If someone looks at the performance statistics and finds last year's top-performing fund, what it tells them is exactly that – what last year's top-performing fund was.
There are numerous reasons why it was the best-performing fund. However, the major ones are:
It was the right economy.
It was the right sector of that economy.
The fund manager had chosen the right stocks.
The fund manager might have taken a huge bet in which sector of which economy he was investing.
The fund manager had also probably got several buy-and-sells extremely right.
The fact that it was the top-performing fund gives no indication whatsoever whether the average investor should get out his chequebook and fill his boots with the units. All it tells him is that he should have filled his boots a year ago.
Now, if the investor wants to spend hours of work, he could interpret past-performance figures and it would help him in establishing a first-class portfolio of investments.
First of all, he would have to make sure that the person who had created this excellent performance had done it out of sensible, straightforward, non-speculative stock selection. He would also have to know what style of investment this particular fund manager was employing – was it a valuestyle or a growth-style?
He would then have to find out whether the fund manager had been in small, medium or large companies and whether this style was maintained.
He clearly would have to make sure that the fund manager was still managing the fund and likely to continue managing it in the future.
It would also be very important to establish whether the fund manager had a long track record of always adding value in the particular investment style in which he invested. If he changes investment style his past performance is meaningless.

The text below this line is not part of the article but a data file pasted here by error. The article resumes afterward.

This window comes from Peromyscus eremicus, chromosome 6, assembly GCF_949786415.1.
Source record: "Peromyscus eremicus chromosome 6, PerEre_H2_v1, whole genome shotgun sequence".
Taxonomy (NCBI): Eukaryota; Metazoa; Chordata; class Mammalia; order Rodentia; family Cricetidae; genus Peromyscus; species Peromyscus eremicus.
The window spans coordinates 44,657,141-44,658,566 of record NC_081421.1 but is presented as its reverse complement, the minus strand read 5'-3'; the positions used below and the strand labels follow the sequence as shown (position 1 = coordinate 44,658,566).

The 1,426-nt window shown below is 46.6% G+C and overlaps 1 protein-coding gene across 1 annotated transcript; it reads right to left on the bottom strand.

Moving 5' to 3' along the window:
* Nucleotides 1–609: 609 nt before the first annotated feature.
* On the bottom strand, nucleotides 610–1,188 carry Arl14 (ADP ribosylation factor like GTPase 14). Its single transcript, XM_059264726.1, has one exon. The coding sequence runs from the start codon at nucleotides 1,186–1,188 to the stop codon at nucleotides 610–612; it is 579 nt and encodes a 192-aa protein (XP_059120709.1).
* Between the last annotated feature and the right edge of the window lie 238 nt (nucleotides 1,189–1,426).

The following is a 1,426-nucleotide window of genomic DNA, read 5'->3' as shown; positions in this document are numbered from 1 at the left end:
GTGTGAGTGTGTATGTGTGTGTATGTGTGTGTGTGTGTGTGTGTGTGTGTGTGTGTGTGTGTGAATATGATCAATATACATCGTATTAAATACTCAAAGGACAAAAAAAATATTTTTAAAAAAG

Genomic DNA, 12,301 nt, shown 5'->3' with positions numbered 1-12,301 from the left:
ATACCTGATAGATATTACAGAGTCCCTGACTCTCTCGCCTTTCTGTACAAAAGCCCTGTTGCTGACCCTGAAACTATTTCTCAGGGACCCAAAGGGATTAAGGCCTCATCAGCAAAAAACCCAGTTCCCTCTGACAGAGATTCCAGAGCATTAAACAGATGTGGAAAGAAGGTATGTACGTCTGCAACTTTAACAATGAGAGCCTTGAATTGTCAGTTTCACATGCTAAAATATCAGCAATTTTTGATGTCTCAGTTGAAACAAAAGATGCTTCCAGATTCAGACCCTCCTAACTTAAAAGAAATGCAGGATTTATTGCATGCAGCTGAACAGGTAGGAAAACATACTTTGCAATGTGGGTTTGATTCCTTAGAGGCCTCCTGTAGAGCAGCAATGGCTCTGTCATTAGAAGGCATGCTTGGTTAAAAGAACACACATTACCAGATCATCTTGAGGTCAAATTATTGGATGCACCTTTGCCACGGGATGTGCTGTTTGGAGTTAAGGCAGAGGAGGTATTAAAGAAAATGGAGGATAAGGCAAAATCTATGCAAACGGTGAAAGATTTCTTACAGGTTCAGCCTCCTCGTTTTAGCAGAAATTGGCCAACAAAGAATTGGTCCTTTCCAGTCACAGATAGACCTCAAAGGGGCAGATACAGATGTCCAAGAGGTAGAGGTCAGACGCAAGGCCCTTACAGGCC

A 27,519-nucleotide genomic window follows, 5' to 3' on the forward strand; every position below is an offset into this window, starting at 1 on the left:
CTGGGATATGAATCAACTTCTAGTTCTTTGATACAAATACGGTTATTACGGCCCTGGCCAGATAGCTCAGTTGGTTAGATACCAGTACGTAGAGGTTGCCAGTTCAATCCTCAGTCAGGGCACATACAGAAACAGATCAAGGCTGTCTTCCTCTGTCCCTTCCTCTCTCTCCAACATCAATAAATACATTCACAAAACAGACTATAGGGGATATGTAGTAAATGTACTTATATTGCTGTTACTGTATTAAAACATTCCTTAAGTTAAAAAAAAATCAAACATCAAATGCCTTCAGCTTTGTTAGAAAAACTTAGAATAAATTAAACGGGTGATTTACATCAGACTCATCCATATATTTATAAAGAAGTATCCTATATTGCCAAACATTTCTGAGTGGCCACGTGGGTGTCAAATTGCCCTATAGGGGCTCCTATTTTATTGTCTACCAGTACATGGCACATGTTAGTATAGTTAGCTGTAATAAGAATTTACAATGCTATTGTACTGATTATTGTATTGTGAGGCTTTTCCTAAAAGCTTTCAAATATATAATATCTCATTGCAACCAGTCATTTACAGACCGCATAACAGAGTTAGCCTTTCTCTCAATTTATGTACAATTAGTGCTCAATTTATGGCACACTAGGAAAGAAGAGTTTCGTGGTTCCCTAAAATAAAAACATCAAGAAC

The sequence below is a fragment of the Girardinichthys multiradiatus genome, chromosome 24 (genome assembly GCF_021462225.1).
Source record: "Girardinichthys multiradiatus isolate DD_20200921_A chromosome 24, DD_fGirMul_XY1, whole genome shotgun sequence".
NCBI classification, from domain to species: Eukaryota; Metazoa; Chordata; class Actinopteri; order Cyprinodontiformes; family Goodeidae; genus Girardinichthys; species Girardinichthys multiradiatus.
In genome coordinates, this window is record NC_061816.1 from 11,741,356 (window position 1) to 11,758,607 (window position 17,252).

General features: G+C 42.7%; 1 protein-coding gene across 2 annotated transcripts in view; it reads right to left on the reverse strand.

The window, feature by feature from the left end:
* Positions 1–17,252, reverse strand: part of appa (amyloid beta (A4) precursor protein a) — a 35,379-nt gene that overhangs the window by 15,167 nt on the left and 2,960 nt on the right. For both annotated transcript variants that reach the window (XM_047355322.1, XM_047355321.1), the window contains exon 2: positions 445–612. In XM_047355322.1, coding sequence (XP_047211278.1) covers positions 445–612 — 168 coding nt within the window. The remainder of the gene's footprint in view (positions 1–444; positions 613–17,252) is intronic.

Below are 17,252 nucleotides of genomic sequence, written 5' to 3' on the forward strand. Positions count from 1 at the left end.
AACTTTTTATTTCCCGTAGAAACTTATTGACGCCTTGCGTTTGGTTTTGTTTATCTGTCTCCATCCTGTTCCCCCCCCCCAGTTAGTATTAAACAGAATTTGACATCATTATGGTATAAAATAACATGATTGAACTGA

Why is it meaningless? Well, he might be the greatest value investor in the world but let him loose with a few technology stocks and he could lose you your shirt.
It is also important to know whether the fund he managed was based on short-term performance on a very small fund where the fund was heavily massaged (and I can think of one or two of those that are about at the moment which will not continue to perform like they did in the past).
It would be worth establishing whether this fund manager was capable of managing a £10m fund, a £100m fund and a £500m fund. If he is only capable of managing the £10m fund, the fact that he has sucked in another £490m will mean that the future performance will be lacklustre.
It would also be quite helpful to know that the investment department in which he works has high morale. If half the fund managers are thinking of leaving because they are not happy with the latest internal environment then you can rest assured the fund performance will not be great.
It is also useful to know whether the fund manager is interested in managing his own fund or whether he is more interested in managing his own investments (that situation abounds in the City).
If you know all the above about any particular fund, then past performance is a fantastic tool. However, without huge ancillary analysis, past performance will tell you only where you should have invested your money a year ago.
It is unlikely that most advisers have the quantitative ana-lysis to decide whether a fund is worthy of investors' attention. The one thing that no fund adviser knows is which sector, economy or investment style is going to be the best area for investment in the near future.
Even when you have all the information you require at your fingertips and you can make an assessment you have only found funds likely to perform well among their peer groups.
A portfolio taking no bets in weightings and choosing the funds with most potential in each style, economy, market cap and sector should be the ultimate goal – and who can attain that utopia?
Peter Hargreaves is the managing director of Hargreaves Lansdown